The 16-channel transmit array for body imaging was used in this study (Figure 2). The 16-channel transmit array has an inner diameter (ID) of 620 mm, inner rod width of 30 mm, outer rod width of 60 mm (Figure 2(b), red and white arrows), gap between inner and outer rods of 10 mm, and length of 620 mm (Figures 2(a) and 2(c)). The RF shield having ID of 827 mm and length of 845 mm was used in this study (Figures 2(a) and 2(c)) [17]. A cell size of the 16-channel transmit array and RF shield for FDTD simulations was 3 × 3 × 3 mm3.

2.3. Computational Model of Sample and Human

A cylindrical uniform phantom used for body imaging had an ID of 540 mm and length of 620 mm. The phantom was composed of a material having electrical properties of σ = 0.79 S/m and εr = 59.0, which are the same as the properties of average human muscle at 300 MHz [33, 38]. The optimized size of each ROI was calculated by checking |Mt| uniformity using the RF shimming method (Figure 3 and Table 1). Using the optimized size, the phantom was divided into three regions (regions I (0–100 mm), II (100–200 mm), and III (200–260 mm)) for optimization (Figures 2(b) and 4, Table 2), and the matrix size for the phantom simulations was 258 × 259 × 250 mm3. The regions were determined based on the one wavelength size (about 130 mm at 300 MHz within the average human muscle) and changed by a 10 mm until finding a maximum size having a good uniformity of |Mt| (more than 90% of the best value).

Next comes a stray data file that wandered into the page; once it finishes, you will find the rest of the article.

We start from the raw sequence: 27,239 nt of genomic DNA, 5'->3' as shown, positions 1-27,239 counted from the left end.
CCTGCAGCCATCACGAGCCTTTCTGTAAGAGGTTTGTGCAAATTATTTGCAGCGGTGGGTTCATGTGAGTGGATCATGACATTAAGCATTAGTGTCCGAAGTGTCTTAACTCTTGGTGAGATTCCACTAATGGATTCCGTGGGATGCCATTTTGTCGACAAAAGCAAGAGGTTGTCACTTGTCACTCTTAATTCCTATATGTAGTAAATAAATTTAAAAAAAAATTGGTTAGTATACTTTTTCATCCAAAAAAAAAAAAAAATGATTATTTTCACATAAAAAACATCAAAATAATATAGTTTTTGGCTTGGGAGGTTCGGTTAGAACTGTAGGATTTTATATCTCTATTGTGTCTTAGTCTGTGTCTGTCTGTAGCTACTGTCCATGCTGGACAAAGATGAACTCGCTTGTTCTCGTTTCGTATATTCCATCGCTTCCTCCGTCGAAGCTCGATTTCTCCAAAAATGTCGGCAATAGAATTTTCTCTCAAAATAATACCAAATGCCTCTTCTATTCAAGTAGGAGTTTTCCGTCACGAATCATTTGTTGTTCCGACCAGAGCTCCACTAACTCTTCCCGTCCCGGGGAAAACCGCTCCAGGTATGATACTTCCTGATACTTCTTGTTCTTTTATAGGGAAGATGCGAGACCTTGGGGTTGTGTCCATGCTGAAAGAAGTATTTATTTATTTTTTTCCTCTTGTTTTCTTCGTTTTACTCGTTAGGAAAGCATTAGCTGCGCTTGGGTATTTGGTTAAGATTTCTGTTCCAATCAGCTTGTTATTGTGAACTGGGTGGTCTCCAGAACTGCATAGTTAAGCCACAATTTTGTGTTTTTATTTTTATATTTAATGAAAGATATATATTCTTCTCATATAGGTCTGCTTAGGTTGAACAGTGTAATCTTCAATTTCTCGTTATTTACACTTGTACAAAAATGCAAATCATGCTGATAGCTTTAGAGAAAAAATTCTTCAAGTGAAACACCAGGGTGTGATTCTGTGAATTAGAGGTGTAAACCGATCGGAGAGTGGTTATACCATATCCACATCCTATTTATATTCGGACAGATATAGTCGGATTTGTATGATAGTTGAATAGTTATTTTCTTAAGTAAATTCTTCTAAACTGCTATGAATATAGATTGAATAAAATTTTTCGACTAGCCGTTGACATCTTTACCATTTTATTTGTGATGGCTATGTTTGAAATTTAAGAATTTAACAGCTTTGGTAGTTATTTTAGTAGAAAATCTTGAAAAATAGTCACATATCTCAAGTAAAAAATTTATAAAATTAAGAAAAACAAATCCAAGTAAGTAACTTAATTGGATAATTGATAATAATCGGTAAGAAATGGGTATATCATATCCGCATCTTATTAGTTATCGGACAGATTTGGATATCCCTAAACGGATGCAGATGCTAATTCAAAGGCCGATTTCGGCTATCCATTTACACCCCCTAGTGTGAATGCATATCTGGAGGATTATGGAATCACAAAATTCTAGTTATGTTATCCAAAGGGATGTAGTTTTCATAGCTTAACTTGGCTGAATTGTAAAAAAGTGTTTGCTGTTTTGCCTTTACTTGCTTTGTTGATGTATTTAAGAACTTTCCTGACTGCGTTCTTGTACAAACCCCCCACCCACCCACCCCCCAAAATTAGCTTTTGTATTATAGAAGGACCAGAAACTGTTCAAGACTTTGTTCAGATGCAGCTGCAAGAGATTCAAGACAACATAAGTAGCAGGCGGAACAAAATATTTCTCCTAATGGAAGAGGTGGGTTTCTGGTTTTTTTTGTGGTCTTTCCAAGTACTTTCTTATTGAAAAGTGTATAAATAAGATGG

The Ella model for body imaging included 37 anatomical structures, with a 3 mm isotropic resolution, and the electromagnetic tissue properties were assigned based on literature [33, 34, 38, 39]. The model was positioned to have the center of the heart corresponding to the center of the body transmit array in the Z-direction (Figure 2(c)). The Ella model was divided into two different cases: cases I and II. Case I has three different concentric regions of interest I (0–80 mm), II (80–150 mm), and III (150–500 mm)) for optimization (Figure 2(d)), whereas case II has two regions of interest I (0–200 mm) and II (200–500 mm). Case II regions were selected to decrease the scanning time with a minimum sacrifice of |Mt| uniformity (Table 3). Also, the matrix size for numerical simulations using the Ella model was 258 × 259 × 589 mm3. A multiresolution matrix size was used for the numerical simulations to save a computational time; i.e., 3 × 3 × 3 mm3 (within RF coils, sample, and human model) and 20 × 20 × 20 mm3 (outside of the RF coils, sample, and human model).

2.4. Computational Model of Driving Methods